Student Post: The Milwaukee Journal “Green Sheet”

Cheesehead Comic Culture: Green Sheets of The Milwaukee Journal

 By BICLM Student Assistant Dani Wolf

As iconic and cherished as Lambeau Field or the Pabst Theater, for the people of Milwaukee, Wisconsin the Green Sheet wasn’t just another four page section in The Milwaukee Journal, but a beloved part of the culture in this working-class city. I was only an infant when the green sheet was discontinued, so when my family began reminiscing about their childhood memories surrounding the Green Sheet I felt envious that I was missing out on a large part of my Wisconsin upbringing. From my father’s family from Waukesha to my mother’s from Beaver Dam, everyone seemed to have a story or at the very least a smile from the thought of their childhood Green Sheet. I had to interrupt their passionate (and loud) conversation to ask “What is a Green Sheet?” They stopped only to say that it had comics, short stories and things like that.

They told me stories about stealing the newspaper before someone else got it to read it first and how it helped many of them learn to read with the help of comic strips like “Nancy” or “Li’I Abner”. My millennial self couldn’t wrap my head around the frenzy surrounding this allegedly unique comic section, but with this new curiosity about my home state I decided to research this unknown comic gem when I returned to work at the Billy Ireland the following week.

Not knowing what to expect when I opened this giant, flat box on one of the reading room tables, I was surprised to discover the Green Sheets were not so green anymore! The barely noticeable green tint in the center of the large newssheet slowly faded to a colorless beige on the old, worn out edges of the page. But as I flipped through the stack of delicate papers, I realized that there was something unique about them, but I couldn’t quite figure out what. So I began my dive into the Green Sheet’s long history in The Milwaukee Journal.

The Milwaukee Journal, 17 Feb. 1945

The Milwaukee Journal, 19 Feb. 1944

The first Green Sheet was published around 1913 starting as a sports section in The Milwaukee Journal during WWI until it was revived in the 1920s with more sensationalized stories. These tabloid news stories were seen to be inappropriate for women and children so it was sold on the street instead of being delivered directly to the homes of Wisconsin residents. But around 1927 the Green Sheet’s new editor Larry Lawrence began reconstructing it into its recognizable form that it would retain for the next 60 years. It contained not only comics but puzzles, serials, human interest stories, pop culture, articles on outrageous crimes, and political commentary.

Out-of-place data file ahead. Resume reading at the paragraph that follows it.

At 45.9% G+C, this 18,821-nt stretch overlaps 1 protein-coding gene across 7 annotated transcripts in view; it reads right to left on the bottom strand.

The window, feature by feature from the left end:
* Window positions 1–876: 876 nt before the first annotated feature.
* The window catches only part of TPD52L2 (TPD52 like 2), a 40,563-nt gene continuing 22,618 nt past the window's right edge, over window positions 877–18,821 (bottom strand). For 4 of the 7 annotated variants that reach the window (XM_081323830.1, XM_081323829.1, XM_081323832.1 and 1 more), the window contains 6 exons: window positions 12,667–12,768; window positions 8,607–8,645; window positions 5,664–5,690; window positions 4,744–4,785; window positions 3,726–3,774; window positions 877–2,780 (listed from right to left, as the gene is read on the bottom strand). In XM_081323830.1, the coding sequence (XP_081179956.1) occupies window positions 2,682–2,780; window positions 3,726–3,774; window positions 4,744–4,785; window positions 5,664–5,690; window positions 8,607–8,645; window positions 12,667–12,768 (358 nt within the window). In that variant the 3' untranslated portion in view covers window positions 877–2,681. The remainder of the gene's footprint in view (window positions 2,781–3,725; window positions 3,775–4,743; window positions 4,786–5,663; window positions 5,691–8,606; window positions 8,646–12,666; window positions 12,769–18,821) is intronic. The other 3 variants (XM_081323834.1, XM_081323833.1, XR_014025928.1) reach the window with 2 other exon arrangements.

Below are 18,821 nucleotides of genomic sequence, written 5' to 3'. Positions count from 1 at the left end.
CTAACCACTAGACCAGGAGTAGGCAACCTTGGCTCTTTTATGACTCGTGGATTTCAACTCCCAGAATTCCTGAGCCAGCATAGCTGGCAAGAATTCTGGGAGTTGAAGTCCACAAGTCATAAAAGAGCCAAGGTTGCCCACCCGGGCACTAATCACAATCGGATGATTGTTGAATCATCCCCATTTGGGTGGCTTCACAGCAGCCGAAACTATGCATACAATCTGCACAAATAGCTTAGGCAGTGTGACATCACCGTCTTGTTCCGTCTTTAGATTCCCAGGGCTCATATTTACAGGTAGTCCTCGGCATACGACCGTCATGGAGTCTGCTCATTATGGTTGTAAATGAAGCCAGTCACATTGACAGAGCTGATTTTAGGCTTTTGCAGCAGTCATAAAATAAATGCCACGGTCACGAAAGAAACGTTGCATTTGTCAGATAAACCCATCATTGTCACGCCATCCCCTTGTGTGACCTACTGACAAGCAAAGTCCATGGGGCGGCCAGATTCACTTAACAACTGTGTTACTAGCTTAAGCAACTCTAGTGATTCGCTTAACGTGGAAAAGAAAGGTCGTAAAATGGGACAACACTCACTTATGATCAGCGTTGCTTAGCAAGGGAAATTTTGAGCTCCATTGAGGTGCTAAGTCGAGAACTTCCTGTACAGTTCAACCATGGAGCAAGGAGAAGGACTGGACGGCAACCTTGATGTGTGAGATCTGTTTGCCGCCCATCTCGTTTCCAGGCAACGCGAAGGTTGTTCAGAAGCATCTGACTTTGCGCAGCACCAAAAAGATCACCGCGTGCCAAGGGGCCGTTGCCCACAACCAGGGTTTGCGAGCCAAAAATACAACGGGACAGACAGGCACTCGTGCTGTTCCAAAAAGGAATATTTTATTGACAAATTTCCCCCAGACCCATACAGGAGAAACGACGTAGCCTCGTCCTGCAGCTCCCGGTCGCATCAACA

Advertisement for Gro-Pup Dog Food by Kellogg’s. The Milwaukee Journal, 9 Feb. 1943, p. 3.

”Gas rationing eye-openers.” Advertisement for Standard Oil Company. The Milwaukee Journal, 24 Feb. 1943, pp. 3.

The Green Sheet created the platform for iconic writers such as Ione Quinby Griggs, whose popular advice column “Dear Mrs. Griggs” empowered women in working-class Milwaukee in gendered issues pertaining to marriage, dating, and adolescence. Before advice columns like “Ann Landers” and “Dear Abby”, this “girl reporter” of the roaring 20’s in Chicago found her way to Milwaukee where she wrote for the Green Sheet from the 1930s to the 1980s.

In this edition of “Dear Mrs. Griggs,” she offers advice for a teenage girl, “The girl who never learns to say “No,” who hasn’t the courage to refuse anything that is asked of her is handicapped and weaponless as she moves through life.”
“Girls Learn Value of Important Word No” The Milwaukee Journal, 14 Apr. 1943, p. 3.

Griggs offers advice emphasizing the need for men to demonstrate and express their love, “There are men who think it spoils a woman to let her be sure of love and admiration. This is all poppycock! The average woman is encouraged to do and be her best if her husband sincerely loves her and tells her so. The man who adheres to this philosophy that it spoils a woman is apt to spoil his own chances for happiness.”